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Birla voices telecom angst

“If we don’t get any relief, then I think it is the end of the story for Vodafone Idea"
Kumar Mangalam Birla
Kumar Mangalam Birla
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Our Special Correspondent   |   Mumbai   |   Published 06.12.19, 08:11 PM

Kumar Mangalam Birla, head of the $48-billion Aditya Birla group, on Friday warned that Vodafone Idea will shut down if the Centre does not provide any relief to the telecom giant which finds itself in a deep predicament after being ordered to pay around

Rs 44,000 crore by the end of January following a Supreme Court verdict that upheld the government’s claims against the legacy players.

“If we don’t get any relief, then I think it is the end of the story for Vodafone Idea,” Birla said at a business leaders’ conclave in Delhi.

Birla said neither Vodafone Plc nor the Aditya Birla group would pump in any more money into the telecom company in the current situation as it made no business sense to do so in the absence of any relief.

The dispute — which has raged on since 2003 — centred on the definition of adjusted gross revenue (AGR) which formed the basis for the calculation of the sum that the telecom companies owed the government after the telecom industry switched to a revenue sharing arrangement with the Centre in August 1999.

There is some divergence in the computation of the arrears of licence fee and spectrum usage charge between the companies and the government. While Vodafone Idea computes it at Rs 44,000 crore, the government’s claims hover close to Rs 53,038 crore.

Telecom providers in India pay the department of telecom (DoT) nearly 3-5 per cent of their adjusted gross revenue (AGR) in usage charges for spectrum or airwaves and 8 per cent of AGR as licence fees.

Vodafone Idea has since filed a review petition against the apex court order but it is not known when a hearing will be held.

Birla said, “The big elephant in the room is AGR. This is something that lies in the courts of judiciary. I believe the government can have a dialogue. This was a suit filed by the government against telecom operators,’’ he said.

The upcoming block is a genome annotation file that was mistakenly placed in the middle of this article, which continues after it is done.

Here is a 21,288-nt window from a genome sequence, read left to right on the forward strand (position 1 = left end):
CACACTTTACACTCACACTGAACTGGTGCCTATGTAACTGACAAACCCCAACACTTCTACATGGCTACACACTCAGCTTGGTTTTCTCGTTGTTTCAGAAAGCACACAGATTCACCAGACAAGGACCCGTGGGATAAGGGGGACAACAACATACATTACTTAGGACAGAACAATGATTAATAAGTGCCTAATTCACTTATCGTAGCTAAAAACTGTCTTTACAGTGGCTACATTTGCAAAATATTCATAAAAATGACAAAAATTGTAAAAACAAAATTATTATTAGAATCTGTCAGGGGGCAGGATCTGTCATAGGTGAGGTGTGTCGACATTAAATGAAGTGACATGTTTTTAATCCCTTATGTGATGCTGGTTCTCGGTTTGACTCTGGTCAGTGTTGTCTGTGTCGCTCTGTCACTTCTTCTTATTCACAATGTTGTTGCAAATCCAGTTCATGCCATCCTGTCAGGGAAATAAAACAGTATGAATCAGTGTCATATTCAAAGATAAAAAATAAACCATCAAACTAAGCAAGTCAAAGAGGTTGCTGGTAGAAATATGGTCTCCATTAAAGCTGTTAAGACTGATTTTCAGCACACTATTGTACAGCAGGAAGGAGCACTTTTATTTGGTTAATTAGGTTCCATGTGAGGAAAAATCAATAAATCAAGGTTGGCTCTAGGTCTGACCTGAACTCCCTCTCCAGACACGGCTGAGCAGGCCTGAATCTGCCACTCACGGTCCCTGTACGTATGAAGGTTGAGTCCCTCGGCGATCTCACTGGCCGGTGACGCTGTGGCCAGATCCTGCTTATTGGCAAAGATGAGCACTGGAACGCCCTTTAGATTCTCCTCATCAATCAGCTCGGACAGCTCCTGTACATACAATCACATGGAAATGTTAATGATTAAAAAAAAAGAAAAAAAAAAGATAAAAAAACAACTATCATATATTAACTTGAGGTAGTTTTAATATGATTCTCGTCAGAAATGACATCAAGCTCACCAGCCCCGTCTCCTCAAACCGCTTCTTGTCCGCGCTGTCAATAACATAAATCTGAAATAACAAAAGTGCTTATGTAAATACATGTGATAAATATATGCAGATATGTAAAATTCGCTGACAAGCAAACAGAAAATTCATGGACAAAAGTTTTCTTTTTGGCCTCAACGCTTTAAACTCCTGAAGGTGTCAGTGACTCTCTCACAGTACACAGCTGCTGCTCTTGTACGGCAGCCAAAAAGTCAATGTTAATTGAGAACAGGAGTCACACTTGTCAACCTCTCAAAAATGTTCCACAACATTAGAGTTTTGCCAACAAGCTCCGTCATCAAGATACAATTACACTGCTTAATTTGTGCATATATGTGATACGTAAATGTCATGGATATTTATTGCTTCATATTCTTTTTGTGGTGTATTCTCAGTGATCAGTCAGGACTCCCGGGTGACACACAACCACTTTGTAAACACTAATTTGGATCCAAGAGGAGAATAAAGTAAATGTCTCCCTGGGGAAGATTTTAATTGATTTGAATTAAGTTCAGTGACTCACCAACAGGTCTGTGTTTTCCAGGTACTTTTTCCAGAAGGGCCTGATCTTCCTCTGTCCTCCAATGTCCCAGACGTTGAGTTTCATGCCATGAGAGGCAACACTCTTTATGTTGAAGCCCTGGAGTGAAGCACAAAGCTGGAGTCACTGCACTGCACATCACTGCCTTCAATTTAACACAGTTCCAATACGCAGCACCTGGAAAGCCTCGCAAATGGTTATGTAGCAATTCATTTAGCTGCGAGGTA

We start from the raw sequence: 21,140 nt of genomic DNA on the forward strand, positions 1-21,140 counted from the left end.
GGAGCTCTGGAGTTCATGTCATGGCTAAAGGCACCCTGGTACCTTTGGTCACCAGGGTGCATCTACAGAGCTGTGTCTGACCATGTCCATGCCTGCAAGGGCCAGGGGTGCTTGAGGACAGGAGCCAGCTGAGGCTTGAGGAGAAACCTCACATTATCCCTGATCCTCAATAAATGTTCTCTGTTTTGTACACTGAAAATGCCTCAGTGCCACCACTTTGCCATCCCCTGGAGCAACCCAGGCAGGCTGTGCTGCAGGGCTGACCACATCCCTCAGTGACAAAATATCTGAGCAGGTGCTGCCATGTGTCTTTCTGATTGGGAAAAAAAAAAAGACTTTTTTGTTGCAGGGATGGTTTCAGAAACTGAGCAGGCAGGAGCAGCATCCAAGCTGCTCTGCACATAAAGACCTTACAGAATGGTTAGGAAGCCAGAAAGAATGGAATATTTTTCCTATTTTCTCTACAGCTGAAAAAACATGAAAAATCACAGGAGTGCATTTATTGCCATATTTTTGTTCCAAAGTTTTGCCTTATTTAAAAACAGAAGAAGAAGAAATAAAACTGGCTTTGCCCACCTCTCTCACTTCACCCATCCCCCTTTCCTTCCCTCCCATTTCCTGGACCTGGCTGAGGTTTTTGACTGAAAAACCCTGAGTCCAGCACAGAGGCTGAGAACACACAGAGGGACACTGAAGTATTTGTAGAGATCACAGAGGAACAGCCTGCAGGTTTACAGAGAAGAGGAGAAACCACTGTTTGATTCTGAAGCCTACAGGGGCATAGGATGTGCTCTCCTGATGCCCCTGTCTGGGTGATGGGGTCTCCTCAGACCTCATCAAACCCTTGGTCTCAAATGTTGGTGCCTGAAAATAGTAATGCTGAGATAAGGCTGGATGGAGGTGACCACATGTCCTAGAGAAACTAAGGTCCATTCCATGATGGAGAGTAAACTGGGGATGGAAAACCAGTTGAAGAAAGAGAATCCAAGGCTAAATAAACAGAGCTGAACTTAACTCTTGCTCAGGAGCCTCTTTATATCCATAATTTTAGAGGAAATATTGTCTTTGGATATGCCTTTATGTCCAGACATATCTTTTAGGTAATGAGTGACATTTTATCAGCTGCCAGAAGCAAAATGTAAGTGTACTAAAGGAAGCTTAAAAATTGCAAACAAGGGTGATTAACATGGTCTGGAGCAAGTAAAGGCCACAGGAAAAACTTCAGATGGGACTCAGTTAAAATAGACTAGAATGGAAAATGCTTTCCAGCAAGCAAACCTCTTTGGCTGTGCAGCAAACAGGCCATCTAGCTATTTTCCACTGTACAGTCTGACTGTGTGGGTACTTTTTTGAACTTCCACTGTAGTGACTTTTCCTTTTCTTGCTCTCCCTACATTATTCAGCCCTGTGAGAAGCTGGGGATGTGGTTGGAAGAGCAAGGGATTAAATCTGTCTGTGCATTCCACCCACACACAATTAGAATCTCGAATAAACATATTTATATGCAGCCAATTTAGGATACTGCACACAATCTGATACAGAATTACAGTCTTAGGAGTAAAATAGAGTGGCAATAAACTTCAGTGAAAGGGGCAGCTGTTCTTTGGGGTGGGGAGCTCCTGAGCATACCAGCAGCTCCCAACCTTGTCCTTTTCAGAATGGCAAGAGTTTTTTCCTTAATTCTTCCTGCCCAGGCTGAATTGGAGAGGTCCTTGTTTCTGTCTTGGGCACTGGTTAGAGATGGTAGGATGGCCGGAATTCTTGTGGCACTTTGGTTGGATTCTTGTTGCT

The business tycoon said he had reason to believe that even the government was not expecting the Supreme Court to come down so hard on the telecom players that have been going through a period of acute stress.

If the government failed to negotiate some relief, the telecom company would have to be referred to the bankruptcy court — an outcome that Birla believed would be detrimental to the interests of consumers since it would kill competition in a vital sector.

After the apex court order, the Centre announced a two-year moratorium on spectrum auction dues of the telecom players — a completely unrelated set of dues — that players like Airtel and Vodafone Idea find too meagre to deal with their payments burden.

A committee of secretaries, formed to look into a relief package for the operators, was also wound up, making things difficult for these players.

Birla said he was hopeful that the Centre would extend some relief to the sector.

“They (the government) have realised the fact that this (telecom) is a very critical sector. The whole digital India programme rests on this. This is a strategic sector,” he said while adding that the Centre has also stated publicly that it wanted three players from the private sector and one player from the public sector in the nation’s telecom scene.

“I think that we can expect much more stimulus from the government to survive,” he added.

Birla’s statement echoed the views of Vodafone Plc chief executive Nick Read who had said in London three weeks ago that Vodafone’s future in India could be in doubt unless the government stopped hitting operators with higher taxes and charges.

Read’s comment infuriated the Modi government and he apologised a day later, saying that he had been misquoted by reporters covering the global telecom operator’s announcement of its first half results.

Birla’s comments adversely hit the Vodafone Idea stock which fell 5.34 per cent on the BSE. The scrip ended at Rs 6.92. During intra-day trades, it hit a low of Rs 6.66, a fall of nearly 9 per cent over the previous close. Similarly, on the NSE, the scrip fell 5.48 per cent to Rs 6.90.

Meanwhile, the BSE has sent a notice to the company seeking a clarification on Birla’s comments on Friday.

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